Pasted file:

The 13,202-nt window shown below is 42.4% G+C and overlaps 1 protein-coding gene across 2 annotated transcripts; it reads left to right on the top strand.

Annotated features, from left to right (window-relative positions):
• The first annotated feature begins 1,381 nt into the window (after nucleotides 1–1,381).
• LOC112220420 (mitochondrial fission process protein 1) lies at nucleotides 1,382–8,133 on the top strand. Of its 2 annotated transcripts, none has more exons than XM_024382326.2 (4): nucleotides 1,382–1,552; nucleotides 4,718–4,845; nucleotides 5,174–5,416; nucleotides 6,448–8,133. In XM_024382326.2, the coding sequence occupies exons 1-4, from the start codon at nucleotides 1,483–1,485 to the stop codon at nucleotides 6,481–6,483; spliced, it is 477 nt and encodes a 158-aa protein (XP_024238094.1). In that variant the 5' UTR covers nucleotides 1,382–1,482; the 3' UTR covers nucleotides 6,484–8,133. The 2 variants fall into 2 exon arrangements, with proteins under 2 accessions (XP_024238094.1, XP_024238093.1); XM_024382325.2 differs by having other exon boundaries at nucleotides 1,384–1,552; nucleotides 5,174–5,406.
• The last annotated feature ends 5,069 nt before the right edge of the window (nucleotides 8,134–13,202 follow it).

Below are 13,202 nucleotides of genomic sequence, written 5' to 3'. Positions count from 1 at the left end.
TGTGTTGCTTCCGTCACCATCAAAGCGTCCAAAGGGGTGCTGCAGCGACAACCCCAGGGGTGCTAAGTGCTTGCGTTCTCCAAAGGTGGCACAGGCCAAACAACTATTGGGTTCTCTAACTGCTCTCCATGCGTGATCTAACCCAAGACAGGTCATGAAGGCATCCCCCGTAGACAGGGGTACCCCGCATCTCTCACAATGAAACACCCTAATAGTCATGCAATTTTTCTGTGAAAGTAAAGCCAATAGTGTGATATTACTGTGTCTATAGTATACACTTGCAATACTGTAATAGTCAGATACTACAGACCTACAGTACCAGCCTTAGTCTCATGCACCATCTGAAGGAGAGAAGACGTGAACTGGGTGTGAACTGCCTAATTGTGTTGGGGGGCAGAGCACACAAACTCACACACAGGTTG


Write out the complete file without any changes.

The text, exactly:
The 13,202-nt window shown below is 42.4% G+C and overlaps 1 protein-coding gene across 2 annotated transcripts; it reads left to right on the top strand.

Annotated features, from left to right (window-relative positions):
• The first annotated feature begins 1,381 nt into the window (after nucleotides 1–1,381).
• LOC112220420 (mitochondrial fission process protein 1) lies at nucleotides 1,382–8,133 on the top strand. Of its 2 annotated transcripts, none has more exons than XM_024382326.2 (4): nucleotides 1,382–1,552; nucleotides 4,718–4,845; nucleotides 5,174–5,416; nucleotides 6,448–8,133. In XM_024382326.2, the coding sequence occupies exons 1-4, from the start codon at nucleotides 1,483–1,485 to the stop codon at nucleotides 6,481–6,483; spliced, it is 477 nt and encodes a 158-aa protein (XP_024238094.1). In that variant the 5' UTR covers nucleotides 1,382–1,482; the 3' UTR covers nucleotides 6,484–8,133. The 2 variants fall into 2 exon arrangements, with proteins under 2 accessions (XP_024238094.1, XP_024238093.1); XM_024382325.2 differs by having other exon boundaries at nucleotides 1,384–1,552; nucleotides 5,174–5,406.
• The last annotated feature ends 5,069 nt before the right edge of the window (nucleotides 8,134–13,202 follow it).

Below are 13,202 nucleotides of genomic sequence, written 5' to 3'. Positions count from 1 at the left end.
TGTGTTGCTTCCGTCACCATCAAAGCGTCCAAAGGGGTGCTGCAGCGACAACCCCAGGGGTGCTAAGTGCTTGCGTTCTCCAAAGGTGGCACAGGCCAAACAACTATTGGGTTCTCTAACTGCTCTCCATGCGTGATCTAACCCAAGACAGGTCATGAAGGCATCCCCCGTAGACAGGGGTACCCCGCATCTCTCACAATGAAACACCCTAATAGTCATGCAATTTTTCTGTGAAAGTAAAGCCAATAGTGTGATATTACTGTGTCTATAGTATACACTTGCAATACTGTAATAGTCAGATACTACAGACCTACAGTACCAGCCTTAGTCTCATGCACCATCTGAAGGAGAGAAGACGTGAACTGGGTGTGAACTGCCTAATTGTGTTGGGGGGCAGAGCACACAAACTCACACACAGGTTG